Zambia
Capital:
Lusaka
Population:
17,094,000
Area:
752,618
km2

The COVID-19 pandemic requires a global response. With 6.8 million people still without access to clean water in Zambia, our work is more urgent than ever.

Without clean water, people cannot wash their hands and protect themselves against the spread of COVID-19.

We are working with the Zambian Government through their hygiene behaviour change programme, know as The Kutuba Campaign, to encourage people to practice good hygiene to protect themselves and others from contracting and spreading coronavirus.

Our contributions include:

Social media

A social media challenge involving influencers endorsing handwashing as the first line of defence against COVID-19 and committing to washing their hands for 20 seconds.

Posters

Producing 15,000 posters of COVID-19 messages in 5 local languages. We placed these on water tanks, public transportation, market places and other public places.

Radio announcements

Translating radio jingles and public service announcements in 5 local languages which are currently being played on community radio stations across the country.

Handwashing resources

Donating handwashing facilities, liquid soap, disinfectant, sanitizers, and handwashing stations across three different districts.*

National Response Committee

We are a member of the COVID-19 National Response Committee and holds the position of Co-Chair in the Risk Communications and Community Engagement Sub Committee.

*In partnership with the Lusaka City Council, Ministry of Health in Zambia, Zambia National Public Health Institute as well as partners on the ground such Reformed Open Community Schools (ROCS) Monze and Caritas Livingstone.

 

Our global response to COVID-19

After more than 50 years of independence, today Zambia has one of the world's fastest growing, if still relatively small, economies.

People's life expectancy, education level and income are improving. However, this progress has not been shared equally among Zambians.

Those affected by HIV/AIDS or who are are disabled are particularly at risk from the lack of clean water and decent, accessible toilets across the country.

And while these essential services should be a normal part of everyday life, people also need to be aware of their rights and have the knowledge and confidence to call for them where they are missing.

people don't have clean water.

That's two in every five people.

people don't have a decent toilet.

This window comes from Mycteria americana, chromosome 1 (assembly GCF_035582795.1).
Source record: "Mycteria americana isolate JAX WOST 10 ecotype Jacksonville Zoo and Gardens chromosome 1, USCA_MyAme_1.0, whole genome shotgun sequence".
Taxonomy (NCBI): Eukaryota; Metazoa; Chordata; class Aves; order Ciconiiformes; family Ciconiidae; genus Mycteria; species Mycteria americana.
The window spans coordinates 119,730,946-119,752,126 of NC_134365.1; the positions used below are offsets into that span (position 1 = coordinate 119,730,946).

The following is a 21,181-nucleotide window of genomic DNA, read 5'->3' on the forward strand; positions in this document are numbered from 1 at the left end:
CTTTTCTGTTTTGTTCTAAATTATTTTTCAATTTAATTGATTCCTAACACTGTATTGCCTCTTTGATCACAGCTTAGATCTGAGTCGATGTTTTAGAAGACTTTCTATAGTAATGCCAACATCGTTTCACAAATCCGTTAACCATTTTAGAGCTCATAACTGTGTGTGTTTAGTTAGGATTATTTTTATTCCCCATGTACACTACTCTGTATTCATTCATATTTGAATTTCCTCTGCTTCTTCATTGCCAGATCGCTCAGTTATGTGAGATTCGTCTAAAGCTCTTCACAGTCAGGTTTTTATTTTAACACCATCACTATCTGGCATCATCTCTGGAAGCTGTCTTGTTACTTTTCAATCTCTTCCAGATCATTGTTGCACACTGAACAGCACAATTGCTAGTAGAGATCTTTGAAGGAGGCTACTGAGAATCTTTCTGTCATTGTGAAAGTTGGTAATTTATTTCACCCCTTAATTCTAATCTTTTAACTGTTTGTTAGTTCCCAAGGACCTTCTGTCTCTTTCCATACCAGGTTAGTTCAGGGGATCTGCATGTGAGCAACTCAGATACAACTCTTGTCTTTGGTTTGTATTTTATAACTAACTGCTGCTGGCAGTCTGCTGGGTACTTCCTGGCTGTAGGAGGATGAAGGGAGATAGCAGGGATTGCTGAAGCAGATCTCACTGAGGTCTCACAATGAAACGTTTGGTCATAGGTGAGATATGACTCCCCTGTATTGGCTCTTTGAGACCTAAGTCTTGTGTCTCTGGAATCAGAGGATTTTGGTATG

Nearly three quarters of the population of Zambia.

children under 5 die a year.

Caused by dirty water and poor toilets.

For this reason, a large part of our work in Zambia is on citizen action, improving the connections between people and their local governments.

We help the Government respond to these voices with low-cost solutions that will also last into the future. We can then reproduce these small-scale systems elsewhere, scaling them up where possible.

By working together in this way, we can reach everyone in Zambia with the clean water, decent toilets and good hygiene they deserve.

The Pupil Pipeline

WaterAid/Chileshe Chanda
If am thirsty, I will simply walk and drink from the tap and quickly get back to class!
Mumbi, Grade 8, Simango School

No child should ever have to drink water from the same place as wild animals. But until recently, this is what 800 pupils at Simango School in Zambia had to do. 

For more than 40 years, pupils at the school got water from scoop holes on the dry and sandy riverbed of a nearby stream – a popular watering hole for local animals.

Thanks to the amazing UK schools who raised funds for our Pupil Pipeline project, together we have built a network of piped water points and a toilet block for the whole of Simango School. 

Abigail, in Grade 9, explains the effect the new water system will have: "We will no longer suffer stomach pains. I am very happy." 

Floridah, 14, says: "Now we have water, we will keep our classrooms and surroundings clean." 

“Thank you for this water,” says Xavier Mwiinga, the Headteacher. "We will always remember your gesture of good will.”

Sunshine on a Rainy Day

At her school in Lubunda, Claudia is a keen member of a club which helps teach younger girls how to deal with their periods safely. She's also an incredible singer – check out her version of a classic pop song for proof!

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WaterAid/Brian Riley

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